The GHG Protocol Corporate Standard uses Scopes 1, 2, and 3 emissions categories to define direct and indirect emissions sources. Examples of emission sources within these categories for electric utilities include:


Source: SEPA, based on the GHG Protocol Corporate Standard

Addressing scope 3 emissions
Scope 3 emissions accounted for 75% of the U.S. power sector’s total carbon emissions in 2019, yet only 15% of utilities participating in the latest Utility Transformation Challenge have set a carbon-reduction target that includes Scope 3 emissions.

Electric utilities which purchase power from the wholesale market face particular difficulty in addressing Scope 3 emissions. To-date, inclusion of Scope 3 in commitments has been limited to a mix of several vertically-integrated utilities (e.g., Dominion Energy; Duke Energy) and utilities operating in deregulated markets (i.e., National Grid). More utilities should consider strategies to address these indirect emissions.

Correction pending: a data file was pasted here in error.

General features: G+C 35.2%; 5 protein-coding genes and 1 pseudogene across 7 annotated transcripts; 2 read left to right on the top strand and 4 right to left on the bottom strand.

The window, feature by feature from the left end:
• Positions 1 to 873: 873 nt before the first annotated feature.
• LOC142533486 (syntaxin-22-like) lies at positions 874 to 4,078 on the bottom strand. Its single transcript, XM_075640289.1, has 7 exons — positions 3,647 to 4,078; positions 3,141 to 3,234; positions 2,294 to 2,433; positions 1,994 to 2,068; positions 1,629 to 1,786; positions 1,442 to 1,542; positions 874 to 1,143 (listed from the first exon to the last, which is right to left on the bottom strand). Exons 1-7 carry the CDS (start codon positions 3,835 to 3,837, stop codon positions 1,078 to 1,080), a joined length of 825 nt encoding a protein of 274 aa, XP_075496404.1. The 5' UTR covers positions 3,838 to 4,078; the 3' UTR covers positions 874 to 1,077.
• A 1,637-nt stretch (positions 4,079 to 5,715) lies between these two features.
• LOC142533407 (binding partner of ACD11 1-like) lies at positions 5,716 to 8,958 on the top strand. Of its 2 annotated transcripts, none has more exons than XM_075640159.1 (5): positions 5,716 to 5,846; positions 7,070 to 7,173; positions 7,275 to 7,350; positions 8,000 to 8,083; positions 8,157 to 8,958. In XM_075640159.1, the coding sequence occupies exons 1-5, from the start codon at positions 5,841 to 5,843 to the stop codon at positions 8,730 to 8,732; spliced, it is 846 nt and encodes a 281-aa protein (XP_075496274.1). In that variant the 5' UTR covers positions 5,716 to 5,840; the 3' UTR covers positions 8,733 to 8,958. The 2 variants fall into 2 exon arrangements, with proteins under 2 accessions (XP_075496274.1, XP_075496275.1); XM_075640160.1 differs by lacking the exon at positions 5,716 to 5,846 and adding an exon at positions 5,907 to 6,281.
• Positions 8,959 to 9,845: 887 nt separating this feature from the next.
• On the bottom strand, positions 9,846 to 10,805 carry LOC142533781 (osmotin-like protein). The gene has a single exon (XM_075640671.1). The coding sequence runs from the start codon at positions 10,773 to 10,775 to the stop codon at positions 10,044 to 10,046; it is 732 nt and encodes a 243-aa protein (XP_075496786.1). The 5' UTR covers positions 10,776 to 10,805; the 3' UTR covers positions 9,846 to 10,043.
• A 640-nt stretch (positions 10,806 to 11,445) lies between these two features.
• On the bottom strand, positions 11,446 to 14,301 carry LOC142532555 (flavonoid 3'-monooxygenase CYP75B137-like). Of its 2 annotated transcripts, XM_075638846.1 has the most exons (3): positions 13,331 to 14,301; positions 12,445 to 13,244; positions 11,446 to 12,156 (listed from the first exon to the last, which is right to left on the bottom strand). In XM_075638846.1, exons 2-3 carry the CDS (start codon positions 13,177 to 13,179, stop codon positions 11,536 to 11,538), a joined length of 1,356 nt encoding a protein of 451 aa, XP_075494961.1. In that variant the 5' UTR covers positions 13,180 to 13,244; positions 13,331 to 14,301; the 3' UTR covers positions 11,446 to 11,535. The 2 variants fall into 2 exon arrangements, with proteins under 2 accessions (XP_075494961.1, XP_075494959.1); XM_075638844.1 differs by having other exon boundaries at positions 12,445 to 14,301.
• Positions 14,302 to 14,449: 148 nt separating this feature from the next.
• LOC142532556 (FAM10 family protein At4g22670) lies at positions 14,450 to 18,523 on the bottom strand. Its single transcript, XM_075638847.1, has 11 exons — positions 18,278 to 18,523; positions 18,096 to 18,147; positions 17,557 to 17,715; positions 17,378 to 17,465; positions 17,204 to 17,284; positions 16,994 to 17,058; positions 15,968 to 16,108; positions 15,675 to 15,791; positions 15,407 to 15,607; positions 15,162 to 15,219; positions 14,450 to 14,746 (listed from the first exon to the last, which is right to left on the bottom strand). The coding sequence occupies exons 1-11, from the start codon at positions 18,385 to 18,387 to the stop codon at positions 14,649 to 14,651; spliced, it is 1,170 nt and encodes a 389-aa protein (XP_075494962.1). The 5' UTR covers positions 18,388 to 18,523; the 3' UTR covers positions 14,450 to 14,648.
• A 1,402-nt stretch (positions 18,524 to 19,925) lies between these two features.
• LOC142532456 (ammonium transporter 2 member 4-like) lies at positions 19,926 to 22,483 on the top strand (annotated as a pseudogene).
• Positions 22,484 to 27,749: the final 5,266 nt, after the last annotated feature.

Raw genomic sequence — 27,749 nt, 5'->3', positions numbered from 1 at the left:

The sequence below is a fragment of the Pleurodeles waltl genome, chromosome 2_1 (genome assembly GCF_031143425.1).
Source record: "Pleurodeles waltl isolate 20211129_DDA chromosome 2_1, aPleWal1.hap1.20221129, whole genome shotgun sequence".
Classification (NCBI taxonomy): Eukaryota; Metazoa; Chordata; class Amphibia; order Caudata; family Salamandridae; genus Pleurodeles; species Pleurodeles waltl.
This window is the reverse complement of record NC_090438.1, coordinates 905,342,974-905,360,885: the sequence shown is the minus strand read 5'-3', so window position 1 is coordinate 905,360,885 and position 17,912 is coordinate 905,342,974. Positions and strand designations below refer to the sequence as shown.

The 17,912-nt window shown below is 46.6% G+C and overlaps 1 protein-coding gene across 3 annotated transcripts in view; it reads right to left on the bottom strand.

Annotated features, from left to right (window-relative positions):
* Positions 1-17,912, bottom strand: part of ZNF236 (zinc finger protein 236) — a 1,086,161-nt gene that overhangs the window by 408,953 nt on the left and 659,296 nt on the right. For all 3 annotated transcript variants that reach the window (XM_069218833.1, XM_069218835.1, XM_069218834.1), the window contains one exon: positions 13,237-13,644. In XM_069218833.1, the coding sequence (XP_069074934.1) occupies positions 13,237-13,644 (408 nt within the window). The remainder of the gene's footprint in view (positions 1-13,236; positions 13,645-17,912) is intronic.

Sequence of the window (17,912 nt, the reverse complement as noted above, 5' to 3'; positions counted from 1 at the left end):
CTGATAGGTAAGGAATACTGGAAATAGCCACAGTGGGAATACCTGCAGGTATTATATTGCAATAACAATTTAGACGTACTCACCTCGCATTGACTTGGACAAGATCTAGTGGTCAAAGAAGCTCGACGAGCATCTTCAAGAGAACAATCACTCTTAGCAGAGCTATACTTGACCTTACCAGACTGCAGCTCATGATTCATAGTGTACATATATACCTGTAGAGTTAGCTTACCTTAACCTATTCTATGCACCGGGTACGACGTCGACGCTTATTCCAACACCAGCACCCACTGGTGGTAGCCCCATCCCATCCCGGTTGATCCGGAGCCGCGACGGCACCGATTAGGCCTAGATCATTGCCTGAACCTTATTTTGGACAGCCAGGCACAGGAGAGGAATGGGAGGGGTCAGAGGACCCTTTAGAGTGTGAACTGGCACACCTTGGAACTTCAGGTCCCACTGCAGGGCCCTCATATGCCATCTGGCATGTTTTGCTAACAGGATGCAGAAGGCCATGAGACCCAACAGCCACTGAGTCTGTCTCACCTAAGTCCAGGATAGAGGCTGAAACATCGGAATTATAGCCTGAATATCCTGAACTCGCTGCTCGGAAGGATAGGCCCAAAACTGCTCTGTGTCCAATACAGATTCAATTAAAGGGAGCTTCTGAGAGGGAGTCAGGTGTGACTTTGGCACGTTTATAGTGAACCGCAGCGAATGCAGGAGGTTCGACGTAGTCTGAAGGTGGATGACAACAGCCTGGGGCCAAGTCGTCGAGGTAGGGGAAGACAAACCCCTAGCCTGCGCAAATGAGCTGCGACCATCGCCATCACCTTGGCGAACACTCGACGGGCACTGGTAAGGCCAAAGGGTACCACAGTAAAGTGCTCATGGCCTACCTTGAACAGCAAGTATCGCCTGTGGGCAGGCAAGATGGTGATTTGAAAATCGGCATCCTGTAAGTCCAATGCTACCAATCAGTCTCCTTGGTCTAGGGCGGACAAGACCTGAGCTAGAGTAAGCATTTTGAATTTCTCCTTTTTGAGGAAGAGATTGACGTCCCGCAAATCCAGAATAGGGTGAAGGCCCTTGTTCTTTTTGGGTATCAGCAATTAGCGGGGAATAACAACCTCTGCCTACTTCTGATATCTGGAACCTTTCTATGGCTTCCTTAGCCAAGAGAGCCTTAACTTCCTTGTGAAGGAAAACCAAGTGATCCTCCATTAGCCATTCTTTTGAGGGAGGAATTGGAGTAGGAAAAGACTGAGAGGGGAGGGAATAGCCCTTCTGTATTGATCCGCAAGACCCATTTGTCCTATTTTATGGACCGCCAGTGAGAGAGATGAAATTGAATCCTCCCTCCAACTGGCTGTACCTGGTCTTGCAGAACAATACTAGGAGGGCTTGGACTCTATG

Each utility’s carbon-reduction journey will be unique, influenced by factors such as resource availability, market dynamics, and regulatory environment. The most important steps for utilities to reduce carbon vary by business model, for example:

  • A vertically integrated utility’s greatest carbon reduction opportunity is its owned generation (Scope 1). This includes shifting from fossil-based generation to lower carbon generation, improving the efficiency of existing power plants, expanding demand-side management offerings to reduce electricity consumption, and pursuing emerging technologies to capture and store emitted carbon. The majority of Utility Transformation Challenge participants sourced 50% or less of their retail electricity from carbon-free energy sources in 2021. Vertically integrated utilities will need to make significant financial investments to reduce their Scope 1 emissions, and will need guidance facilitating changes to keep up with state-level carbon-reduction mandates while ensuring equitable retail rates and reliability.